Nothing But Net
Mark McFadden on DNS at Risk
- By Scott Bekker
That old workhorse, the Domain Name System (DNS), has been
much in the news lately. You’ve no doubt heard that new, generic top-level domain
names have been approved. Now, the tried-and-true top level domains, ".com," ".net" and
".org," are joined by five specialty domains, ".aero,"
".coop," ".museum," ".name," and
".pro," as well as two general suffixes, ".biz" and ".info,"
that will be available to anyone.
There’s plenty of
controversy over the addition of new top-level domains, but I’ll let you in on
a little secret: the DNS is in real danger of being a victim of its own success.
And it has nothing to do with those new top-level domains.
The domain name
system is simply a distributed database that responds to requests to look up IP
addresses. At least that’s what it was in the beginning. In the last three
years the DNS has been incrementally altered with new and often useful
features. As time goes on, the complexity and overhead of the DNS grows as each
new feature is added on the top of an already complex system.
One example is
Dynamic DNS. The Domain Name System was originally designed to support
queries against a statically configured database. While the data was expected
to change, the frequency of those changes was expected to be fairly low, and
all updates were applied against an external Master File. The addition of
Dynamic DNS makes it possible to add or delete DNS resource records from the
database on the fly.
Obviously, there needs to be security for those dynamic
updates -- otherwise, anyone could add, delete or hijack DNS names from the DNS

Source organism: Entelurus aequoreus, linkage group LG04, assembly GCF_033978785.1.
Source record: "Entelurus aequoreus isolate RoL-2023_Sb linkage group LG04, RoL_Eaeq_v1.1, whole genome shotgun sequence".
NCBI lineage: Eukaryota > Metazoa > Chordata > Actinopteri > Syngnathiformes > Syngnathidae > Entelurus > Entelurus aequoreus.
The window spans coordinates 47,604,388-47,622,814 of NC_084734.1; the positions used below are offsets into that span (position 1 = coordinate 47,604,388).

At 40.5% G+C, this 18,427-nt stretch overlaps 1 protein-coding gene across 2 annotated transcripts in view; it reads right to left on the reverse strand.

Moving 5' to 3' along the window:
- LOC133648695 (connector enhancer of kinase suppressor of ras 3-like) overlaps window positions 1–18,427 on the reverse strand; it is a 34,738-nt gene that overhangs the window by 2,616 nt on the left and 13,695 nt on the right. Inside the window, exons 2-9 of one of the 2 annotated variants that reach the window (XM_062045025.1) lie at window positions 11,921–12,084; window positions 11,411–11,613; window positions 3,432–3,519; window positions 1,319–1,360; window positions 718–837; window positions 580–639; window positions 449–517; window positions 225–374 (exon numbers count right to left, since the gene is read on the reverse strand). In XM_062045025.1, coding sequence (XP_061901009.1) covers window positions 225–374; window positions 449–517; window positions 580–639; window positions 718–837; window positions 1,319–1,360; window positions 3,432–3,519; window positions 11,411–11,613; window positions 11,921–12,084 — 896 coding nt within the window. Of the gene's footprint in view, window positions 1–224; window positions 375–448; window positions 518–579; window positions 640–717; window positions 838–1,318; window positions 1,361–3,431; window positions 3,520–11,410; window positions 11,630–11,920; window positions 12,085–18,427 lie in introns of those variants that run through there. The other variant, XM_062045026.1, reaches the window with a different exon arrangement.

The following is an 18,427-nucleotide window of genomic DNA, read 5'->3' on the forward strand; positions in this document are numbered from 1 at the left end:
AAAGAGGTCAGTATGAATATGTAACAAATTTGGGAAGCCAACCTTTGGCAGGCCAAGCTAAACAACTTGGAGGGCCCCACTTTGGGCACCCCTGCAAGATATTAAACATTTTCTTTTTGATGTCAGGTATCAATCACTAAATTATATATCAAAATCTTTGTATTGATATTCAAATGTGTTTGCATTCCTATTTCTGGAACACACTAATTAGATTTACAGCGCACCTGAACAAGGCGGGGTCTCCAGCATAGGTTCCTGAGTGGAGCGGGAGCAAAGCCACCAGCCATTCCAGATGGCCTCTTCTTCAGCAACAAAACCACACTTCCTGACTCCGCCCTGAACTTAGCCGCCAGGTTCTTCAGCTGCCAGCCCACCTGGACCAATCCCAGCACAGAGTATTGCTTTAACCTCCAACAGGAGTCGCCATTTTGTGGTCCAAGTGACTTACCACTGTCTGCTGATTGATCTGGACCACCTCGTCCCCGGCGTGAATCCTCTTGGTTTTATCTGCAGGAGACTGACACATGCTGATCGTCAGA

database. Dynamic DNS solves this problem by storing digital signatures in the
DNS as a special resource record. DNS security also permits the storage of
public keys in the DNS.
That’s great -- Dynamic DNS and DNS security are good things
-- but notice how things other than names and IP addresses are starting to
populate the DNS. Today the DNS is home to geographic locators, digital
certificates, IP version 6 addresses, and even access control lists.
My favorite example of overloading the DNS is the new push
for internationalization. Several organizations are working on schemes to allow
the DNS to support international character sets. Last month Verisign announced
it would begin accepting Web addresses written in Chinese, as well as Japanese
and Korean. Almost immediately China's Network Information Center, the
government agency that oversees the national registry in China, responded by
unveiling a competing system.
Officials quoted in China's state-run media called the
system China’s sole legal cyber-registry. The Chinese government’s system
threatens to use the same domain names as one of Verisign’s partners, a
Singapore-based start-up called idns.Net. That means users in different
geographical locations may have Chinese DNS names resolved to different IP
Amazing! Will this be the year that the DNS breaks? I don’t
think the sky is falling . . . yet. Still, there’s one thing I’m sure of: the
DNS will get plenty of public scrutiny in the next year -- and not just because
of new domain names. --Mark McFadden is a
consultant and is communications director for the Commercial Internet eXchange
(Washington). Contact him at firstname.lastname@example.org.
Scott Bekker is editor in chief of Redmond Channel Partner magazine.